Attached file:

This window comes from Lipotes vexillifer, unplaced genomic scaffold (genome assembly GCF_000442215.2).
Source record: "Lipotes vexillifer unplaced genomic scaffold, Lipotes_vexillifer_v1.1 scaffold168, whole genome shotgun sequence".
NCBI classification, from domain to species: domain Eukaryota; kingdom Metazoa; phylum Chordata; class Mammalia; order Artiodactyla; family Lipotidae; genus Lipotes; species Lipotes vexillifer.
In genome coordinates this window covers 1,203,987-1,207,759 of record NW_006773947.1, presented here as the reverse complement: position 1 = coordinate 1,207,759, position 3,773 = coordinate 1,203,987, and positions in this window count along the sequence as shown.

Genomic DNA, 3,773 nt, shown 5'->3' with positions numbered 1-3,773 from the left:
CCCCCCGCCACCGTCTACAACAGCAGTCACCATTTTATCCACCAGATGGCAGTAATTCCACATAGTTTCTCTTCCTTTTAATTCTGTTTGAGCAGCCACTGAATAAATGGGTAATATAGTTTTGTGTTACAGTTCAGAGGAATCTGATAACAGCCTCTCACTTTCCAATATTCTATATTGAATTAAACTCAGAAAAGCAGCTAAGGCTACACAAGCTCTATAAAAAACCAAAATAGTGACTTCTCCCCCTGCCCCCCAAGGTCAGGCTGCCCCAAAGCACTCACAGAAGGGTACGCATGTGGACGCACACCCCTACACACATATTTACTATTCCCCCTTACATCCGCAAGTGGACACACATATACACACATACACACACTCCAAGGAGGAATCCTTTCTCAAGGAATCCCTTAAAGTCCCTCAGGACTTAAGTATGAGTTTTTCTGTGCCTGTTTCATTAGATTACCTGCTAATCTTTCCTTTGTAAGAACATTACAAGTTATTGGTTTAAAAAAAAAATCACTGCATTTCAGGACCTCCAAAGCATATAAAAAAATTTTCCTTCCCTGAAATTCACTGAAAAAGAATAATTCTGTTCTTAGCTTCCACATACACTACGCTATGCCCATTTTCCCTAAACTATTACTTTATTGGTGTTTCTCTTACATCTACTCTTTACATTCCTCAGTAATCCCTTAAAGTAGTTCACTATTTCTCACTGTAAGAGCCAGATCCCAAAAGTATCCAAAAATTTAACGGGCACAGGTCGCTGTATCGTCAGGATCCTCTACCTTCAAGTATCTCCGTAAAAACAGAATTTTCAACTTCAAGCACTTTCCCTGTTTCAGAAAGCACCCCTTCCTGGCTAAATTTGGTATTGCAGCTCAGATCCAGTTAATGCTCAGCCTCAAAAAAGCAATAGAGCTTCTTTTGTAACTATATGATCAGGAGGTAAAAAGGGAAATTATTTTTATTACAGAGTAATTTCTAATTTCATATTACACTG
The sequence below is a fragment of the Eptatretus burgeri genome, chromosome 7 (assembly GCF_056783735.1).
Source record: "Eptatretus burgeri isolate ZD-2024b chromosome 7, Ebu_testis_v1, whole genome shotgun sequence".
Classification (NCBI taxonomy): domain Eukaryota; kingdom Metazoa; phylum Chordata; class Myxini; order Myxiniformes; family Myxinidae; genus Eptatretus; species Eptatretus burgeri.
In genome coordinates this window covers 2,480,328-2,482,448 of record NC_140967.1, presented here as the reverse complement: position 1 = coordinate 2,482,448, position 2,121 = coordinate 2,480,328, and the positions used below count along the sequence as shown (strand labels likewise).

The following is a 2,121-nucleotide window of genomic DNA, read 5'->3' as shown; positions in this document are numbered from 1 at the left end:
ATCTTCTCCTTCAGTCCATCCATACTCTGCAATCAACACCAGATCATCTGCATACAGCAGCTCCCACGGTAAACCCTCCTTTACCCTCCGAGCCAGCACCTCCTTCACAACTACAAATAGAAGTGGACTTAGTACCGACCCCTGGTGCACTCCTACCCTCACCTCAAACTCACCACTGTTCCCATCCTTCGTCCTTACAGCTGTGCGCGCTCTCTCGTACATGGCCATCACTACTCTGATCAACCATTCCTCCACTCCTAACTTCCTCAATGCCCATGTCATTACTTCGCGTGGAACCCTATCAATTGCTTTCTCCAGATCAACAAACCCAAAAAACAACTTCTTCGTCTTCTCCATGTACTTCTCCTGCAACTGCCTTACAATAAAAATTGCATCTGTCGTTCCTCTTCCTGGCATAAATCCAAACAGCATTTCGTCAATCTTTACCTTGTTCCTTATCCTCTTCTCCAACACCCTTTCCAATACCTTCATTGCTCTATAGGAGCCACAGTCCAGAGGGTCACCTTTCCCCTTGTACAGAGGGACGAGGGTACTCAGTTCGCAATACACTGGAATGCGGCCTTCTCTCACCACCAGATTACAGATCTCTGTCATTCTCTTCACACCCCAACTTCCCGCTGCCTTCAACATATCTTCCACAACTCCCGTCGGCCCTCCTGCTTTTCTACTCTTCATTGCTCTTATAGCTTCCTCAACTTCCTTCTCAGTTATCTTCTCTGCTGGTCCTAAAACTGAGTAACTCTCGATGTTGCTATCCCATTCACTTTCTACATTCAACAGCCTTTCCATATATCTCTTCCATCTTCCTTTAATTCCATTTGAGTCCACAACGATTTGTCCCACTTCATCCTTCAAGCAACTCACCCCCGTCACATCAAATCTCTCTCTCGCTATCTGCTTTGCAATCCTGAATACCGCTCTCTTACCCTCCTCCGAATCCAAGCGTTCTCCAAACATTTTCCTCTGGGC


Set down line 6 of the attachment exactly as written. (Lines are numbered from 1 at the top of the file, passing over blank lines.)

CCCCCCGCCACCGTCTACAACAGCAGTCACCATTTTATCCACCAGATGGCAGTAATTCCACATAGTTTCTCTTCCTTTTAATTCTGTTTGAGCAGCCACTGAATAAATGGGTAATATAGTTTTGTGTTACAGTTCAGAGGAATCTGATAACAGCCTCTCACTTTCCAATATTCTATATTGAATTAAACTCAGAAAAGCAGCTAAGGCTACACAAGCTCTATAAAAAACCAAAATAGTGACTTCTCCCCCTGCCCCCCAAGGTCAGGCTGCCCCAAAGCACTCACAGAAGGGTACGCATGTGGACGCACACCCCTACACACATATTTACTATTCCCCCTTACATCCGCAAGTGGACACACATATACACACATACACACACTCCAAGGAGGAATCCTTTCTCAAGGAATCCCTTAAAGTCCCTCAGGACTTAAGTATGAGTTTTTCTGTGCCTGTTTCATTAGATTACCTGCTAATCTTTCCTTTGTAAGAACATTACAAGTTATTGGTTTAAAAAAAAAATCACTGCATTTCAGGACCTCCAAAGCATATAAAAAAATTTTCCTTCCCTGAAATTCACTGAAAAAGAATAATTCTGTTCTTAGCTTCCACATACACTACGCTATGCCCATTTTCCCTAAACTATTACTTTATTGGTGTTTCTCTTACATCTACTCTTTACATTCCTCAGTAATCCCTTAAAGTAGTTCACTATTTCTCACTGTAAGAGCCAGATCCCAAAAGTATCCAAAAATTTAACGGGCACAGGTCGCTGTATCGTCAGGATCCTCTACCTTCAAGTATCTCCGTAAAAACAGAATTTTCAACTTCAAGCACTTTCCCTGTTTCAGAAAGCACCCCTTCCTGGCTAAATTTGGTATTGCAGCTCAGATCCAGTTAATGCTCAGCCTCAAAAAAGCAATAGAGCTTCTTTTGTAACTATATGATCAGGAGGTAAAAAGGGAAATTATTTTTATTACAGAGTAATTTCTAATTTCATATTACACTG